By Dan Shea

We hope you enjoy this issue; it’s been a fun one to put together. From the cool review of the SIONICS Corporation and its colorful leader, Mitch Werbell, to the excellent series on West Hurley Thompson parts, the 1909 Benet-Mercie machine gun balanced by the 1909 Maxim Silencer, the Charlton revisited, and the Browning Belt series starting article, it’s been a great issue for the collector community. There’s a lot more in this issue, plus our expanded Class III directory.

Readers sometimes mention that this issue or that might not have that much that interest them, but others really “hit the spot.” This has a lot to do with where we anticipate handing out copies of SAR. Since this is a Knob Creek issue, we’re heavy on the collector stuff.

Blatant Plug:

Some of the most fascinating firearms designs of all came from pre-World War II era Japan. This has long been an interest for me, from the Baby Nambu pistols to the hopper fed Type 11 LMG. Most of my collecting time has had the Japanese machine guns involved in one way or another; and once most of the handguns, rifles, and machine guns are collected, the accessories and the memorabilia come in - machine gunner’s sake bottles, cups, trays, medals, etc. can be a fascinating study. We generally think of the Japanese WWII era submachine guns as being confined to two variations of the Type 100 in 8mm Nambu. Not true - there were a variety of SMGs used that were made in other countries and adapted over, as well as an intriguing variety of submachine gun designs that border on Bullpup or third generation manufacture - all in the 1920s-30s. SAR has previously told the story of several of these that were brought to the U.S. early on and registered in the 1968 Amnesty. Now, much more of the story is available. William M. P. Easterly, one of our community’s National Treasures, has put all of his research on the Japanese submachine guns into print. Admittedly, it’s not a polished book form presentation, it’s a self-published set of documents and photos, but he covers the subject thoroughly and adds so much information to the knowledge base that it’s incredible. I received this as we were going to press and wanted very much to get this information out to the Knob Creek crowd, thus the “Blatant Plug” in Sitrep. If you have an interest in Japanese weaponry of that era, you need this book. It’s available for $36- USD Post Paid in the U.S. from:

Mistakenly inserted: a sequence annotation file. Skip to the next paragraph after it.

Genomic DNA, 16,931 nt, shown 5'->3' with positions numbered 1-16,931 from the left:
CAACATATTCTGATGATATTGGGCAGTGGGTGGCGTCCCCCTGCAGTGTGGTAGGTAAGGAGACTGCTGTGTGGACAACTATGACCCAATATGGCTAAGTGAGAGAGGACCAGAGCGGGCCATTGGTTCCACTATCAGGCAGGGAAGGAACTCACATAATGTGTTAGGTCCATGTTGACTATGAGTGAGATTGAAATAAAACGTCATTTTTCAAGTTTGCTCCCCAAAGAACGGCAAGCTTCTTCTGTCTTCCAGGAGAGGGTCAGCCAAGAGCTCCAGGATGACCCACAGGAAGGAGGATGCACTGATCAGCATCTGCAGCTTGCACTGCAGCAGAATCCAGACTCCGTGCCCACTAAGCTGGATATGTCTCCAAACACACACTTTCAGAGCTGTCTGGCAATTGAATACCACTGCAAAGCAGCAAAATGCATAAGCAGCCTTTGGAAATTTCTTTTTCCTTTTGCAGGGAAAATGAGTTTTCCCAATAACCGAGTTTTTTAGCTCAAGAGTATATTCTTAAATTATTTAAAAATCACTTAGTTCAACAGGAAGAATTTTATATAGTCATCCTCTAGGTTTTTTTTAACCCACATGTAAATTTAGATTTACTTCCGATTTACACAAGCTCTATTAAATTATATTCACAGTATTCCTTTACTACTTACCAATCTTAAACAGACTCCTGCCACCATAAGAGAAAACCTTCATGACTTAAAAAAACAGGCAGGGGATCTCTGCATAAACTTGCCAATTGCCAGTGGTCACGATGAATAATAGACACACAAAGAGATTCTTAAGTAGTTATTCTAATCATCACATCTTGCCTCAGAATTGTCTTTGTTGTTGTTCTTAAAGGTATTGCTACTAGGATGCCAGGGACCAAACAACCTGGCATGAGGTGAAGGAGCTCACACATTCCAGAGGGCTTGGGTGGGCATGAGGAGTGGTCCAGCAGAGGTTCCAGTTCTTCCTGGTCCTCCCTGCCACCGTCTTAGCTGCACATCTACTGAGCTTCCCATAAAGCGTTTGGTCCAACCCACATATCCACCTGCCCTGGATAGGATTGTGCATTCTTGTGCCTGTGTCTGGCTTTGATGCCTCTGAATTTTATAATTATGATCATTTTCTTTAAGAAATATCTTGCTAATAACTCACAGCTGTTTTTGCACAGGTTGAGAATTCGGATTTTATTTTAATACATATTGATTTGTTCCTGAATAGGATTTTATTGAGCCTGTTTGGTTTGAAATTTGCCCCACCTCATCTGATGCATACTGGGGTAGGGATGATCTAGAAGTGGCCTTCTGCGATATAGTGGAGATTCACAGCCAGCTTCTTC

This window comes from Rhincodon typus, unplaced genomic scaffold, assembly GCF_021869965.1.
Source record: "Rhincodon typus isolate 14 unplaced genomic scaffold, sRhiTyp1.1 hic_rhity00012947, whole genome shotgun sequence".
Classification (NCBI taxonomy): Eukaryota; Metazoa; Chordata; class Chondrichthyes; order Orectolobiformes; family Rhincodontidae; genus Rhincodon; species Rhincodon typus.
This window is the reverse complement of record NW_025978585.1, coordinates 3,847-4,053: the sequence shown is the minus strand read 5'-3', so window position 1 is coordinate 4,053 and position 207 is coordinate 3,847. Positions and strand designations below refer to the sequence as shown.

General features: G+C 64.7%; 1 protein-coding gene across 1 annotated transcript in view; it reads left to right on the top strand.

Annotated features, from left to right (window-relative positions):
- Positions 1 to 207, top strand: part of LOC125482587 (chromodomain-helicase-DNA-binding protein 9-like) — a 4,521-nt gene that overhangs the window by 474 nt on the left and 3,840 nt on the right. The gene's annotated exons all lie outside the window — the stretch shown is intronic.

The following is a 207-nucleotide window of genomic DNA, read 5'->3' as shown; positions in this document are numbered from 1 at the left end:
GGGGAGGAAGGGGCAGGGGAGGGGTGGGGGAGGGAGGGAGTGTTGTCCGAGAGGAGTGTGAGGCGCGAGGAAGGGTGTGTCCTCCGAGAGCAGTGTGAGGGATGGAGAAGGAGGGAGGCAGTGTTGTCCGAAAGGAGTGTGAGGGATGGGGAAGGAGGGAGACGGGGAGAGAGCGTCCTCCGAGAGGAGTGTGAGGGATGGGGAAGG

William M. P. Easterly
PO Box 2814
San Juan TX 78589-2814
Or, check it out on the website at www.dragonsoffire.com

Lastly, if you’re at Knob Creek, this may be the first one I’ve missed since sometime in 1983. With our other commitments around the world, it’s tough to drive the van and trailer out from Nevada, and shipping pallets out hasn’t worked too well in the past, but the reason is that at this point I have AUSA that week, then meetings in DC, then over to Milipol in Paris. I’m trying to get to the ‘Creek, but in case I don’t, I’ll see y’all at another ‘Creek, and I hope you have a fun, safe time.


This article first appeared in Small Arms Review V15N2 (November 2011)
and was posted online on November 1, 2011


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